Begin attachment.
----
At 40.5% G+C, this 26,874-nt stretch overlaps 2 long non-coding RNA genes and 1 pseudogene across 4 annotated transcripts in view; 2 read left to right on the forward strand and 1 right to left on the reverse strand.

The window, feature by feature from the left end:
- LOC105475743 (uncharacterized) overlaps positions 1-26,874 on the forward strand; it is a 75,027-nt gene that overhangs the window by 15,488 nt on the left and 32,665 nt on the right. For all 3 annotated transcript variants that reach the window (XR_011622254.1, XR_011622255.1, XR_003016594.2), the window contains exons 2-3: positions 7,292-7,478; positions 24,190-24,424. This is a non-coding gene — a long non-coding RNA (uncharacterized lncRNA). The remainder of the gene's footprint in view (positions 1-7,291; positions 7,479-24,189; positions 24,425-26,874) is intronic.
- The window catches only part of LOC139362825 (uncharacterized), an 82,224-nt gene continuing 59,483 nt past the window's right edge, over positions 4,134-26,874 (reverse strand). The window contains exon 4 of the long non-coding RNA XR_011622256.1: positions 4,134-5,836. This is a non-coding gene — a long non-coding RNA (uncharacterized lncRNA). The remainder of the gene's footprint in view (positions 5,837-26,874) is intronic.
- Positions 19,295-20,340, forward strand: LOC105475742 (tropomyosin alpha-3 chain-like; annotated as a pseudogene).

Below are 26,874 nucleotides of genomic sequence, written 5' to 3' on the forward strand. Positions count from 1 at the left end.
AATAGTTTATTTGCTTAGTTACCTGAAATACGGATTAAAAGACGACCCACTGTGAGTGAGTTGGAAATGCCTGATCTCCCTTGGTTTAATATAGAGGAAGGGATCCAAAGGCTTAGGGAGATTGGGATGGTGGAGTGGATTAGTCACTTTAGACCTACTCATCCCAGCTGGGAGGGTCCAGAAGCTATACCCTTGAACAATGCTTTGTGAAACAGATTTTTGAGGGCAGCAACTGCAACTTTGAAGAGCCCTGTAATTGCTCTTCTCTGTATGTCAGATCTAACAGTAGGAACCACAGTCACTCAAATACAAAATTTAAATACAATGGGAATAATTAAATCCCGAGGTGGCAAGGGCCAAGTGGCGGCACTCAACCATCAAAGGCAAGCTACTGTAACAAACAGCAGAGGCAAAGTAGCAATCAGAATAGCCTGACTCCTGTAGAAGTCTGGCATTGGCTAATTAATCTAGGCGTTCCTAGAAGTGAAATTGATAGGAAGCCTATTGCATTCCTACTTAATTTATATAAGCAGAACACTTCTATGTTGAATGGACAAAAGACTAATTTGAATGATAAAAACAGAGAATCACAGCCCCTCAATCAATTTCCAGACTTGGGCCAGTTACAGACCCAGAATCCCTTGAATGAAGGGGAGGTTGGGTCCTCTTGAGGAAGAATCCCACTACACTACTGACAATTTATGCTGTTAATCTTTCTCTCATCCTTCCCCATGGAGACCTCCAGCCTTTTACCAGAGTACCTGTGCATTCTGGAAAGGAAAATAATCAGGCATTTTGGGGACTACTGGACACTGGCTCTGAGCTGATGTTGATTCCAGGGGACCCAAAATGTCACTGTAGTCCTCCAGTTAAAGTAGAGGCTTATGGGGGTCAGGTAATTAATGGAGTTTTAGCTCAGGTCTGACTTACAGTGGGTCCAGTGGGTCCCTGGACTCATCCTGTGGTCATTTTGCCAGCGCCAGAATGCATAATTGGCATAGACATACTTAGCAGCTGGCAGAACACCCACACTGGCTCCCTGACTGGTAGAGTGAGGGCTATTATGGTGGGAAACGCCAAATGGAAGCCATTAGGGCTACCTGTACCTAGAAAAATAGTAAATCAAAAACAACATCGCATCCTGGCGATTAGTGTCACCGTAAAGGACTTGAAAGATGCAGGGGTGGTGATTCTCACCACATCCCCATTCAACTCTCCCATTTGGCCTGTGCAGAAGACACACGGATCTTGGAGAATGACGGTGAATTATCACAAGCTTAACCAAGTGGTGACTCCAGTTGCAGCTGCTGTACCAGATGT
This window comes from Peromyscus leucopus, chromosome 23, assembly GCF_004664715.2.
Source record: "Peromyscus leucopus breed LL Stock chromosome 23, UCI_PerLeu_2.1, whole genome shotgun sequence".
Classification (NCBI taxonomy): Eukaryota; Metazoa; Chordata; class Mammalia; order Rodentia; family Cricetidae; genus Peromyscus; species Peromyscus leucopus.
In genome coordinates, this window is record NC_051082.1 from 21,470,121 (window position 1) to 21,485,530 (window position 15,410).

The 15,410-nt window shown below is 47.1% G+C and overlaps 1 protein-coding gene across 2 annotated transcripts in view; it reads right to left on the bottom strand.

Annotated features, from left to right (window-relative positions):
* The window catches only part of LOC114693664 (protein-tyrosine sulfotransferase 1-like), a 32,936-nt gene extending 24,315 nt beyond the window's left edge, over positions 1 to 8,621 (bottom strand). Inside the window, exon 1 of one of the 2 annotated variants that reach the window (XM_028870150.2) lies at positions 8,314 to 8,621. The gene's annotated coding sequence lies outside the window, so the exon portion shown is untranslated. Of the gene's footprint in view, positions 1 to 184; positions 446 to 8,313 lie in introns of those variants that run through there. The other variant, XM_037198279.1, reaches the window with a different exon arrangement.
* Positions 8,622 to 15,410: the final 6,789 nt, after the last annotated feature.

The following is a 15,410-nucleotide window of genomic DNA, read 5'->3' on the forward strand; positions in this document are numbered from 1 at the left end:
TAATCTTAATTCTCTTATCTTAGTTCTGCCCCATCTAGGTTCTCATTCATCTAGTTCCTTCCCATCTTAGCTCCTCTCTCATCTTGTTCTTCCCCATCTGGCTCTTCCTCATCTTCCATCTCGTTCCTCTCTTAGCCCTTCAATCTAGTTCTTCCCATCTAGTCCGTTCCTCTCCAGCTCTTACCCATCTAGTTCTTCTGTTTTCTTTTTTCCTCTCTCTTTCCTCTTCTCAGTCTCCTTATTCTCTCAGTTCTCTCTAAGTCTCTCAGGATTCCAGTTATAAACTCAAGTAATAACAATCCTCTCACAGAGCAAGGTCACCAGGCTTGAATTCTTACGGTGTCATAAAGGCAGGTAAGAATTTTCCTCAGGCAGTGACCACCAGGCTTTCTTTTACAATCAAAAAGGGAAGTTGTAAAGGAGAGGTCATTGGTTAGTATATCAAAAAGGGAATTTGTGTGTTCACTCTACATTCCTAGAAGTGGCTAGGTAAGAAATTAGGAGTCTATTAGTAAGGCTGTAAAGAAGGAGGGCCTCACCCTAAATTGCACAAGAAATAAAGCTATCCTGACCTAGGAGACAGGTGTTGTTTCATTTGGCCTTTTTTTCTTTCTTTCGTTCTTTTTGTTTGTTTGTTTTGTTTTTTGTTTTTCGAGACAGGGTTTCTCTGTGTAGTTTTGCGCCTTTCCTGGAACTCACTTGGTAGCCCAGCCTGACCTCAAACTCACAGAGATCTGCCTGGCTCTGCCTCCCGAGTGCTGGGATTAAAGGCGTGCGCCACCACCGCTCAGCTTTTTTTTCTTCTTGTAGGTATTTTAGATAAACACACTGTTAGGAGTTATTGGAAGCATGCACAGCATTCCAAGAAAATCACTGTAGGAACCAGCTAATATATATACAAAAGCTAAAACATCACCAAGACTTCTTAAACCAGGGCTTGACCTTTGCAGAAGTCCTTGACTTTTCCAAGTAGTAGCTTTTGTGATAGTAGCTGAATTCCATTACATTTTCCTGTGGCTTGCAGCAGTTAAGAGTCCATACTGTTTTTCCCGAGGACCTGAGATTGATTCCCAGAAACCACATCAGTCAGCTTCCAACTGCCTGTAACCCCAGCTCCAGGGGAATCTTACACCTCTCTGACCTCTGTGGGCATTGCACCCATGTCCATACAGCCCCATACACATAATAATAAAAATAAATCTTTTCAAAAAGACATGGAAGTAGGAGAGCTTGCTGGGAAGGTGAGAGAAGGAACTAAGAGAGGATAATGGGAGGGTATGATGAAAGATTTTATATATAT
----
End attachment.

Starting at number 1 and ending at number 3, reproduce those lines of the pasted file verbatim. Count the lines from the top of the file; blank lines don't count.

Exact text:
At 40.5% G+C, this 26,874-nt stretch overlaps 2 long non-coding RNA genes and 1 pseudogene across 4 annotated transcripts in view; 2 read left to right on the forward strand and 1 right to left on the reverse strand.

The window, feature by feature from the left end:
- LOC105475743 (uncharacterized) overlaps positions 1-26,874 on the forward strand; it is a 75,027-nt gene that overhangs the window by 15,488 nt on the left and 32,665 nt on the right. For all 3 annotated transcript variants that reach the window (XR_011622254.1, XR_011622255.1, XR_003016594.2), the window contains exons 2-3: positions 7,292-7,478; positions 24,190-24,424. This is a non-coding gene — a long non-coding RNA (uncharacterized lncRNA). The remainder of the gene's footprint in view (positions 1-7,291; positions 7,479-24,189; positions 24,425-26,874) is intronic.